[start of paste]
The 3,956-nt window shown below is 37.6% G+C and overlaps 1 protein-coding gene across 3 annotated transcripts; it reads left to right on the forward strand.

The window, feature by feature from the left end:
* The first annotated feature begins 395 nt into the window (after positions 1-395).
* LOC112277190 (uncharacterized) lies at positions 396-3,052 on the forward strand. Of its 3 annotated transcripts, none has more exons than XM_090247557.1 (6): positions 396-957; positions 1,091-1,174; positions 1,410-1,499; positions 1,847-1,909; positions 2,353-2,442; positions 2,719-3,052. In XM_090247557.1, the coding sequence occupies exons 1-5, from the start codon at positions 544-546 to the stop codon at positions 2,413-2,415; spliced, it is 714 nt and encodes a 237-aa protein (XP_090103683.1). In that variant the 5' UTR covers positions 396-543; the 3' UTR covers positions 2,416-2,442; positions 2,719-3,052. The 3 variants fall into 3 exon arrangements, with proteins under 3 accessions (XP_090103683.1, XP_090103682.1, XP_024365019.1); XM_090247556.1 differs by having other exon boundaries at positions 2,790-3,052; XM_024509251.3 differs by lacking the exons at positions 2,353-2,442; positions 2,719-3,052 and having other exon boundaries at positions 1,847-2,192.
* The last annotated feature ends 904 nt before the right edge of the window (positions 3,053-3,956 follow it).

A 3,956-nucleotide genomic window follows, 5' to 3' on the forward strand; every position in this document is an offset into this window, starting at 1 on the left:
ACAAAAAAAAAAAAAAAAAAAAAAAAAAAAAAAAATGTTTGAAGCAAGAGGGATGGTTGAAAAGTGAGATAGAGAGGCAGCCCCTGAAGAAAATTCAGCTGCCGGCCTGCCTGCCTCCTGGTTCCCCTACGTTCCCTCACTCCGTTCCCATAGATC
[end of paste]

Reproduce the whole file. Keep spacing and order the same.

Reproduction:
The 3,956-nt window shown below is 37.6% G+C and overlaps 1 protein-coding gene across 3 annotated transcripts; it reads left to right on the forward strand.

The window, feature by feature from the left end:
* The first annotated feature begins 395 nt into the window (after positions 1-395).
* LOC112277190 (uncharacterized) lies at positions 396-3,052 on the forward strand. Of its 3 annotated transcripts, none has more exons than XM_090247557.1 (6): positions 396-957; positions 1,091-1,174; positions 1,410-1,499; positions 1,847-1,909; positions 2,353-2,442; positions 2,719-3,052. In XM_090247557.1, the coding sequence occupies exons 1-5, from the start codon at positions 544-546 to the stop codon at positions 2,413-2,415; spliced, it is 714 nt and encodes a 237-aa protein (XP_090103683.1). In that variant the 5' UTR covers positions 396-543; the 3' UTR covers positions 2,416-2,442; positions 2,719-3,052. The 3 variants fall into 3 exon arrangements, with proteins under 3 accessions (XP_090103683.1, XP_090103682.1, XP_024365019.1); XM_090247556.1 differs by having other exon boundaries at positions 2,790-3,052; XM_024509251.3 differs by lacking the exons at positions 2,353-2,442; positions 2,719-3,052 and having other exon boundaries at positions 1,847-2,192.
* The last annotated feature ends 904 nt before the right edge of the window (positions 3,053-3,956 follow it).

A 3,956-nucleotide genomic window follows, 5' to 3' on the forward strand; every position in this document is an offset into this window, starting at 1 on the left:
ACAAAAAAAAAAAAAAAAAAAAAAAAAAAAAAAAATGTTTGAAGCAAGAGGGATGGTTGAAAAGTGAGATAGAGAGGCAGCCCCTGAAGAAAATTCAGCTGCCGGCCTGCCTGCCTCCTGGTTCCCCTACGTTCCCTCACTCCGTTCCCATAGATC